Pediatric cervical spine trauma presents certain unique challenges. From a diagnostic standpoint, accepted protocols for cervical spine clearance are not as well validated in pediatric trauma patients as in the adult population.
Variation in vertebral size and degrees of ossification further hinder efforts to establish objective measurements for diagnosing pediatric cervical spine injuries.
Spinal cord injury
Spinal cord injury without radiographic abnormality (SCIWORA) is most commonly seen in the pediatric population due to the elasticity of their spinal column. It accounts for up to 2/3 of cervical spine injuries in children less than 8 years of age. SCIWORA may be due to an unrecognized injury of the posterior ligaments, transverse atlantal ligament, or fracture through cartilaginous endplates, which, although radiographically invisible, can all be identified on MRI. However, in more than 1/3 of cases, the elasticity of the spine allows for spinal cord injury even in the absence of any recognizable musculoskeletal injury on MRI.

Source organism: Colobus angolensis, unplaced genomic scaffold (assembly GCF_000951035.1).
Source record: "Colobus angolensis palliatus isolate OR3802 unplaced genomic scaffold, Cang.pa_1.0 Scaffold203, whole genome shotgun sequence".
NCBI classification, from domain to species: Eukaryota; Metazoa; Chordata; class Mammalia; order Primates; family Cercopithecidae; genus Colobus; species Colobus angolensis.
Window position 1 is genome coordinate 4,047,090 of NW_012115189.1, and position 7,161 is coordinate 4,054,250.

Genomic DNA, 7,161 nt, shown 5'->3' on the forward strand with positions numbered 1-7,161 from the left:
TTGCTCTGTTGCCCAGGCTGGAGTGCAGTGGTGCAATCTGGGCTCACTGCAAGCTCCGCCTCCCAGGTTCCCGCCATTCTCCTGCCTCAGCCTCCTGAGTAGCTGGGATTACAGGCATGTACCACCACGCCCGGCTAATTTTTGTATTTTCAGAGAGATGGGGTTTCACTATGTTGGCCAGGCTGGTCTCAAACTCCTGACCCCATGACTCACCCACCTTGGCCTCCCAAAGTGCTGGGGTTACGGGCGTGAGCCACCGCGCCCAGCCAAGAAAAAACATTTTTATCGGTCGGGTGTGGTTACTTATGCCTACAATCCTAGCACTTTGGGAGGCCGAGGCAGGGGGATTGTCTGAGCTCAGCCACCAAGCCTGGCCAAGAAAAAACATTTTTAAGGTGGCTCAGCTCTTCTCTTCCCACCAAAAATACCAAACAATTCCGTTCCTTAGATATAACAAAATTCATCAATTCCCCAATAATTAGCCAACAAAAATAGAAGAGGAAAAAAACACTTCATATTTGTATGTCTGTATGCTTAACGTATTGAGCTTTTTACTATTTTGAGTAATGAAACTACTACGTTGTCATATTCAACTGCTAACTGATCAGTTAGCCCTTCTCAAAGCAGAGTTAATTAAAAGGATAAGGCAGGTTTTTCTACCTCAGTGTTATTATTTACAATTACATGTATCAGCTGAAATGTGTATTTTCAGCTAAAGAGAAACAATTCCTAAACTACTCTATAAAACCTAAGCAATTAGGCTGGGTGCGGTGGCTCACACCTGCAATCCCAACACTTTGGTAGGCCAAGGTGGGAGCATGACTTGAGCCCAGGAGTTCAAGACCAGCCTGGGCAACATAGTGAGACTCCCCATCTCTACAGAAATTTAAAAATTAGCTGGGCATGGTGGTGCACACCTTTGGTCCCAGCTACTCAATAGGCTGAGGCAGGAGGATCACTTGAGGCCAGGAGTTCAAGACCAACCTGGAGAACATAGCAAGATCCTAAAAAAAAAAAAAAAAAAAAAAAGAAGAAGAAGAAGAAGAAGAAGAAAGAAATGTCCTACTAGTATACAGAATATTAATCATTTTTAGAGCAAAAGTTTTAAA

If a specific ligamentous injury is identified on MRI, it should be stabilized according to similar principles used in adults.
Stabilization may require atypical instrumentation due to size limitations.
In the absence of any musculoskeletal injury on MRI, treatment is limited to hemodynamic and respiratory support, followed by rehabilitation of spinal cord injury.
Non accidental injuries
As with any pediatric fracture, the potential for child abuse should be evaluated.
Absence of T2 high-intensity cord signal change on MRI is associated with high likelihood of full neurological recovery.
Spinal cord signal change without significant hemorrhage has been correlated with good prognosis, with likelihood of either full recovery or relatively mild residual neurological deficits.
The presence of spinal cord hemorrhage or disruption is associated with severe permanent neurological deficits.